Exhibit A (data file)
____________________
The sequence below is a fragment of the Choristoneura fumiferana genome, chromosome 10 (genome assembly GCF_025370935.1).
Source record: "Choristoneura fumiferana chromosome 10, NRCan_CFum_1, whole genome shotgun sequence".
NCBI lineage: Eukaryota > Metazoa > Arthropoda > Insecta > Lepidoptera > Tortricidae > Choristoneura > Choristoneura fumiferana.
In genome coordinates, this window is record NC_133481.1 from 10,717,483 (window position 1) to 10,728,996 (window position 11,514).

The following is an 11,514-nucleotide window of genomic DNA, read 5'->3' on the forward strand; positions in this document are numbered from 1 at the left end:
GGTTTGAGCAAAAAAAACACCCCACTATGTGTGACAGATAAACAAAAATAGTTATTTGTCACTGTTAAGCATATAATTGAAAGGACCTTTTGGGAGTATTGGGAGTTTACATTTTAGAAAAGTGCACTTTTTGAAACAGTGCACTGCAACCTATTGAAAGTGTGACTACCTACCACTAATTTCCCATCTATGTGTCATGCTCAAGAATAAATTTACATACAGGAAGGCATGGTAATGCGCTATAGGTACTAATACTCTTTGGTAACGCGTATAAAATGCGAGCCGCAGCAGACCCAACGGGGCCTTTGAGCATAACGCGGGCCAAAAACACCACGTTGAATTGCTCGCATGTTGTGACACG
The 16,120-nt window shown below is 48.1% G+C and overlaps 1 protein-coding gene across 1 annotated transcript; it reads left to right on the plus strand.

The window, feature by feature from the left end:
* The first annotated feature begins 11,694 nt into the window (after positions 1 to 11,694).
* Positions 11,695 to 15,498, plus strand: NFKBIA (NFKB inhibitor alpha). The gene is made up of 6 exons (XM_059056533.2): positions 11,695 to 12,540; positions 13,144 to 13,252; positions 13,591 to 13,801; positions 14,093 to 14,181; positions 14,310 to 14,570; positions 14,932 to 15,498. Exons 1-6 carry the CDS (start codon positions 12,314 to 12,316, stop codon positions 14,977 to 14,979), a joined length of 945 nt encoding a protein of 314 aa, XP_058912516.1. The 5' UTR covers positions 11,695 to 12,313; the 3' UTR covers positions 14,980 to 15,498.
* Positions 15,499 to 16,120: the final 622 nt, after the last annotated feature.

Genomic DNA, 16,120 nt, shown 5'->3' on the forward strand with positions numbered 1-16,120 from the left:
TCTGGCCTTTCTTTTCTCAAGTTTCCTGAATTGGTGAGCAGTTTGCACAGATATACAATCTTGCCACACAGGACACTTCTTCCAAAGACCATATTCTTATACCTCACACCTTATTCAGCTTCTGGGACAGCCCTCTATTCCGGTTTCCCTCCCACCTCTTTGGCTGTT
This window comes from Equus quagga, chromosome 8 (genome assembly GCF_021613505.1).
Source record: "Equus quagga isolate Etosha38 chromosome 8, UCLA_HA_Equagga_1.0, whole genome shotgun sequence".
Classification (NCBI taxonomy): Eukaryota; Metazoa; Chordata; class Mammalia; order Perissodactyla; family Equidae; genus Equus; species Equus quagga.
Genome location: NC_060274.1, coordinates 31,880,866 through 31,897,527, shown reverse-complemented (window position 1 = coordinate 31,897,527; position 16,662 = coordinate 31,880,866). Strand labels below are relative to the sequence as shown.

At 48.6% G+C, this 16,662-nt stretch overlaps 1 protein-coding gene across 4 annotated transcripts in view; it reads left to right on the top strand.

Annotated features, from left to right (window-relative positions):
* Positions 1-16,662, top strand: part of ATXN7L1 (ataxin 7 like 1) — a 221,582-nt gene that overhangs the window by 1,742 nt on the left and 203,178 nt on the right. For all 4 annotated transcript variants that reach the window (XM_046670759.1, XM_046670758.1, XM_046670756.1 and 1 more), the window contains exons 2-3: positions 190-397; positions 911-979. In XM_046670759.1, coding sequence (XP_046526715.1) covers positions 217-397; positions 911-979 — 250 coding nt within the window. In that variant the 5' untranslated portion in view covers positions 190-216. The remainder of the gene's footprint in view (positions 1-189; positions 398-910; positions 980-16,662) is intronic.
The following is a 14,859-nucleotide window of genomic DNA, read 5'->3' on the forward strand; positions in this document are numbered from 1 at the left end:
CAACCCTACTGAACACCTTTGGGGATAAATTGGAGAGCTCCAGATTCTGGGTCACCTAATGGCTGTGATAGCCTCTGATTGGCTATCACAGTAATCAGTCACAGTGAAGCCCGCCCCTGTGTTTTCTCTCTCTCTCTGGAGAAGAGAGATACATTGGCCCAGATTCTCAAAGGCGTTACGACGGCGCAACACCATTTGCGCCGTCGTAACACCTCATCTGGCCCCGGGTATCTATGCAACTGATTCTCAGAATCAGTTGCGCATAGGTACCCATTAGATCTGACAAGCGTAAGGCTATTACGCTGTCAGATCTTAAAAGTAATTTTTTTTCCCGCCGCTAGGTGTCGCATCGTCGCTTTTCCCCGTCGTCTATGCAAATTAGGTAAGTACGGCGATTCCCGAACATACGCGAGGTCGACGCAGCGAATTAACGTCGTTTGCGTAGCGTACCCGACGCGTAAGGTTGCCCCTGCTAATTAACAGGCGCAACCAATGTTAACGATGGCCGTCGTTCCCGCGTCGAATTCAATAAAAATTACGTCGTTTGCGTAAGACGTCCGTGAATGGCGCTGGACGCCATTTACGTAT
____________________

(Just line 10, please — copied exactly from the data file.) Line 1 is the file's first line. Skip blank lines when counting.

* Positions 11,695 to 15,498, plus strand: NFKBIA (NFKB inhibitor alpha). The gene is made up of 6 exons (XM_059056533.2): positions 11,695 to 12,540; positions 13,144 to 13,252; positions 13,591 to 13,801; positions 14,093 to 14,181; positions 14,310 to 14,570; positions 14,932 to 15,498. Exons 1-6 carry the CDS (start codon positions 12,314 to 12,316, stop codon positions 14,977 to 14,979), a joined length of 945 nt encoding a protein of 314 aa, XP_058912516.1. The 5' UTR covers positions 11,695 to 12,313; the 3' UTR covers positions 14,980 to 15,498.